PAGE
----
Step 550 starts from the ASIC mapping produced in step 530 and resynthesizes that mapping (to the extent necessary), to make it more suitable for implementation in an FPGA. Some portions of the ASIC mapping from step 530 need little or no resynthesis. This is true, for example, for the hard blocks, which can be remapped one-for-one to the FPGA. Other portions of the ASIC mapping from step 530 may need more resynthesis. This is true, for example, for the combinational logic. Even in the case of combinational logic, however, the resynthesis performed in step 550 is preferably limited. For example, decomposition of the logic functions that have been associated with the step 530 ASIC library builders is preferably avoided. This takes advantage of the fact that each such combinational logic ASIC library builder function can be implemented in the combinational logic of one FPGA ALE.
Step 560 takes the mapping from step 550 and maps it to a particular FPGA technology. For example, in the illustrative embodiment being discussed, an FPGA ALE can sometimes perform multiple combinational logic functions, each of which has fewer than five inputs. Accordingly, step 560 may include looking for multiple combinational logic functions that can be implemented in one FPGA ALE in this fashion.
FPGA place and route step 570 locates the mapping from step 560 on a particular FPGA product. The output 572 from step 570 can be used by assembler hardware and software to actually configure (program) an FPGA so that it will perform functions equivalent to the functions performed by a structured ASIC produced from the output 542 of step 540.
In step 620, non-logic blocks from ASIC mapping 610 are translated one-for-one to corresponding FPGA non-logic blocks. Examples of non-logic blocks that may be handled in this way include DSP, RAM, PLL, and I/O blocks, etc. These are blocks that are typically provided with the same functional capabilities in both the structured ASIC architecture and the FPGA architecture. It is therefore a straightforward matter to translate each such block from ASIC mapping 610 to the same type of block in the FPGA mapping that is being constructed in accordance with
The next step is step 630, in which registers from ASIC mapping 610 are resynthesized one-for-one in ALE registers 142/144. To the extent that it is reasonably possible to do so, such register functions are packed into the ALEs whose other circuitry is providing the signal(s) to be registered.
The next step is 640, in which the general combinational logic from ASIC mapping 610 is resynthesized for FPGA implementation. This can be done as shown, for example, in step 642, in which from every primary output (e.g., a hard IP output, a CHLE output, a register output, or the like) the maximum fan-out-free cone (“MFFC”) with six or fewer inputs is constructed. Each such MFFC can be implemented in one ALE. Step 644 is performed in an effort to pack two or more MFFCs having fewer than six inputs into single ALEs.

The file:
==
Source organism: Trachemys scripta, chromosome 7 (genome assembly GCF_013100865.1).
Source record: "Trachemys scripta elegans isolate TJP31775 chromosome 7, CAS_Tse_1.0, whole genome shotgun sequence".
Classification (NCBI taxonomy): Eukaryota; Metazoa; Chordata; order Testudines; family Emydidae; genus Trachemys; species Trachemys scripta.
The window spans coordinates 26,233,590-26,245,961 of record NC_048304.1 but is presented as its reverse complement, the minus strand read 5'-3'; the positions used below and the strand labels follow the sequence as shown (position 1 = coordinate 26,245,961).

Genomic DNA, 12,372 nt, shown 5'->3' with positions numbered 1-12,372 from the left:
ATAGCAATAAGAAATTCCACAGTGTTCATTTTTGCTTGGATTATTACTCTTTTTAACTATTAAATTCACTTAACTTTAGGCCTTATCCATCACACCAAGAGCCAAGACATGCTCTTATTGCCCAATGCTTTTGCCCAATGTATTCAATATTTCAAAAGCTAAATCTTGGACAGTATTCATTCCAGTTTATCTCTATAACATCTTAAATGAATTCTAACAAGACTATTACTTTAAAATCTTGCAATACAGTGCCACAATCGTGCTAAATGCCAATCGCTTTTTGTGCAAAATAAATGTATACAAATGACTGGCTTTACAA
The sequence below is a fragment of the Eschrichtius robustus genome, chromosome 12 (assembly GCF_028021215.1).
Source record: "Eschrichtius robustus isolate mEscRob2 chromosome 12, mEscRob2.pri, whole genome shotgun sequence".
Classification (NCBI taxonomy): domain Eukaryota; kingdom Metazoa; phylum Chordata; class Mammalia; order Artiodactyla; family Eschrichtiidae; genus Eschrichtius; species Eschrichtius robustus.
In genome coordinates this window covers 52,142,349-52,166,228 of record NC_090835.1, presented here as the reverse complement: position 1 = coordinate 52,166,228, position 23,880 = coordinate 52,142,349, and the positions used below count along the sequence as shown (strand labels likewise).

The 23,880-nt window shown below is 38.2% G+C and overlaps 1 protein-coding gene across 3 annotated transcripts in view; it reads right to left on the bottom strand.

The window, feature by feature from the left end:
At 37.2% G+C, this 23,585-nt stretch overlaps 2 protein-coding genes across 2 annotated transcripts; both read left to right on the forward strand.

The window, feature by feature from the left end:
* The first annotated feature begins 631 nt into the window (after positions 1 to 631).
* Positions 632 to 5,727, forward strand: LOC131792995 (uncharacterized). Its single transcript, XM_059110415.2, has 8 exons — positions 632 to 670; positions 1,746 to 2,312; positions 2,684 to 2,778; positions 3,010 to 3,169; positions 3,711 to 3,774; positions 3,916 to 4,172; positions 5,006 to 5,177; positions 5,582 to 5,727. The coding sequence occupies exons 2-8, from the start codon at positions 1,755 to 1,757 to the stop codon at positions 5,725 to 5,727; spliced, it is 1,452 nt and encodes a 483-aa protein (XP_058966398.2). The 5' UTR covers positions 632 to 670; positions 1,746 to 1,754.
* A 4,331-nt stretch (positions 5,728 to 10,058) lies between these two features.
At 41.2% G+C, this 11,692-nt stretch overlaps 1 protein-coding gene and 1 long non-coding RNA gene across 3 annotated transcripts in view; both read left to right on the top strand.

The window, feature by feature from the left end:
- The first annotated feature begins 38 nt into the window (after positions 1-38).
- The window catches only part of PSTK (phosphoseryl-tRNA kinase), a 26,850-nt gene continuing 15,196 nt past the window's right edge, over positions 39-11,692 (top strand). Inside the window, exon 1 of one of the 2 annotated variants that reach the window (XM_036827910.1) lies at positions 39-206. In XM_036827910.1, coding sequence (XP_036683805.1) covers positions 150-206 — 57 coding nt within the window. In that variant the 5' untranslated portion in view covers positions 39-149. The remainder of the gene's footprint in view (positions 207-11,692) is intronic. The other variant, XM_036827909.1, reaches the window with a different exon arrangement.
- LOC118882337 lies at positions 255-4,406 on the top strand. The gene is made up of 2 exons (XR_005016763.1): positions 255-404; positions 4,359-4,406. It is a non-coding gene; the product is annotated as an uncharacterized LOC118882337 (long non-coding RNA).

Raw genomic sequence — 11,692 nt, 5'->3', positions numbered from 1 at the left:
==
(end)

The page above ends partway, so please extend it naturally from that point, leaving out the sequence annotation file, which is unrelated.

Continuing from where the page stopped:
In step 650 each carry chain from ASIC mapping 610 is resynthesized for FPGA implementation. This means implementing each carry chain in the ASIC mapping as shown in
After the carry chains have been resynthesized in step 650, step 652 is performed to attempt to absorb into the ALEs of the carry chains combinational logic feeding the arithmetic chain data. This means looking for combinational logic that can be performed in the LUTs 32, 34, 36, 42, 44, 46, etc. of the ALEs 10′ or 10″ (
Steps that may be performed as an addition to the flow of
In step 710 the ASIC synthesis (from step 530 in
After ASIC mapping 610 has been resynthesized for FPGA implementation as shown in
Another aspect of the invention relates to providing machine-readable media (e.g., CD-ROM, magnetic tape, or the like) encoded with machine-readable instructions for performing any of the various methods of the invention as shown and described herein.
It will be understood that the foregoing is only illustrative of the principles of the invention, and that various modifications can be made by those skilled in the art without departing from the scope and spirit of the invention. For example, the particular functionality shown for ALEs and HLEs is only illustrative, and ALEs and/or HLEs with greater or lesser functionality can be employed instead if desired. If the functionality of either or both of these types of circuit blocks or units is changed, then some of the details of conversion between ALEs and HLEs, for example, may change. An illustration of this might be an increase or decrease in the maximum number of HLEs permitted in a CHLE. The underlying principles, however, will remain the same.
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|U.S. Classification||716/103, 716/105|
|Feb 3, 2005||AS||Assignment|
Owner name: ALTERA CORPORATION, CALIFORNIA
Free format text: ASSIGNMENT OF ASSIGNORS INTEREST;ASSIGNORS:SCHLEICHER, JAMES G., II;YUAN, JINYONG;REEL/FRAME:016251/0232;SIGNING DATES FROM 20050201 TO 20050202